3 Apr 2017

'No basis' for Afghan raid inquiry - PM

7:53 pm on 3 April 2017

Prime Minister Bill English says there is no basis for an inquiry into the claims made in the book Hit & Run.

The book alleges several civilians - including a three-year-old - were either killed or injured in a 2010 Afghanistan raid involving New Zealand special forces.

Mr English said he was briefed about the operation this morning by Chief of Defence Force Lieutenant General Tim Keating and other senior officers.

He said that after viewing footage and seeing other classified information he was convinced the people killed in the raid were insurgents, not civilians.

He said he had not viewed all of the raw footage of the operation, but what he saw - from aircraft involved in the mission - had covered the key parts that were in question.

"After considering [that] briefing, [General Keating's] letter to [Defence Minister] Gerry Brownlee and viewing video footage of the operation, I've concluded there is no basis for ordering an inquiry."

Mr English said the Defence Force had reviewed all the material related to the incident and found the personnel involved took all feasible precautions to minimise civilian casualties and the destruction of property.

"I trust the facts as presented."

If the Defence Force had presented material that was in any way misleading, the government would view that very seriously, Mr English said.

And he said there were also some significant errors made by the authors of the book.

Mr English was asked why no-one outside of the Defence Force had been allowed to view the footage, and whether this process could be seen as independent.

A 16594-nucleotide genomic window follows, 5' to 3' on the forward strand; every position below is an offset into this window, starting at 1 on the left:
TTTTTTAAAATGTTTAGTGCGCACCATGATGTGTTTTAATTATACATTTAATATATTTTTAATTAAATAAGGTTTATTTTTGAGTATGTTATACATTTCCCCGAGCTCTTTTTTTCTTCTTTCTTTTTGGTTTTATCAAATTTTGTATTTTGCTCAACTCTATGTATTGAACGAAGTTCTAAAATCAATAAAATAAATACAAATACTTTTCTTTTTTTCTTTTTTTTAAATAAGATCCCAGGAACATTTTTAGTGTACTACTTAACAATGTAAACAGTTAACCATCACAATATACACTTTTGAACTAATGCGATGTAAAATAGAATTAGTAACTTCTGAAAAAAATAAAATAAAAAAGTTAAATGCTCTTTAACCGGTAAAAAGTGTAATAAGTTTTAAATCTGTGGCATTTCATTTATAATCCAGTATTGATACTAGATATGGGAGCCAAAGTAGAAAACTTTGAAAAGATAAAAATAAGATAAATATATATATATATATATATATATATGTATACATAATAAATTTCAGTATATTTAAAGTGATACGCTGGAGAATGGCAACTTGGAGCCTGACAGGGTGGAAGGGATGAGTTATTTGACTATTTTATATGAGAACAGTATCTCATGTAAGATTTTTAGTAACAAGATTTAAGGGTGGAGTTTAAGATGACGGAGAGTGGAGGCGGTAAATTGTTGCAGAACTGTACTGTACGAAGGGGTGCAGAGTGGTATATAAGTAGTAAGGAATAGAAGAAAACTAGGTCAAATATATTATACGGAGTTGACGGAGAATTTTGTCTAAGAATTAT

"Well, the CDF [Chief of the Defence Force] is independent, he wasn't involved in the operation. He has access to video of the actual operation itself along with all the planning that went into it, the review afterwards by ISAF [the International Security Assistance Force], and we trust that process."

Mr English said any questions about how the Defence Force could know for sure those killed were not civilians should be put to the Defence Force.

"Should evidence emerge in the future that New Zealand troops acted unlawfully, the government would of course take every step to establish the truth."

He encouraged anyone with information that would back the allegations in the book to come forward and said General Keating had a statutory obligation to consider any new information.

Decision 'the result of military pressure' - Hager

Hit & Run co-author Nicky Hager said the decision was "deeply disappointing".

"When the book came out Jon Stephenson and I emphasised that Bill English had no responsibility for the deeds done in 2010 and so was in a good position to offer aid to the Afghan villages and launch a proper inquiry.

"But he has joined the people trying to hide and dodge over what happened."

"I believe this decision is the result of military pressure on the government," he said. "The tail wagging the dog. That is not good for the country."

He said the issue would "boil and fester" until it was "properly addressed".

In a news conference last week, General Keating confirmed the Defence Force had not seen a full copy of the ISAF report and that the investigators did not go back to the scene of the raid.

He has said the Defence Force did not know the names of the nine insurgents killed in the raid.

Earlier, the Defence Force confirmed Operation Burnham took place on 22 August 2010, that New Zealand had a leading role and that civilians might have died.

It said the troops followed rules of engagement and the only people they could definitively say were killed were insurgents.

Some political parties, lawyers for the villagers, and the book's authors called for an inquiry.

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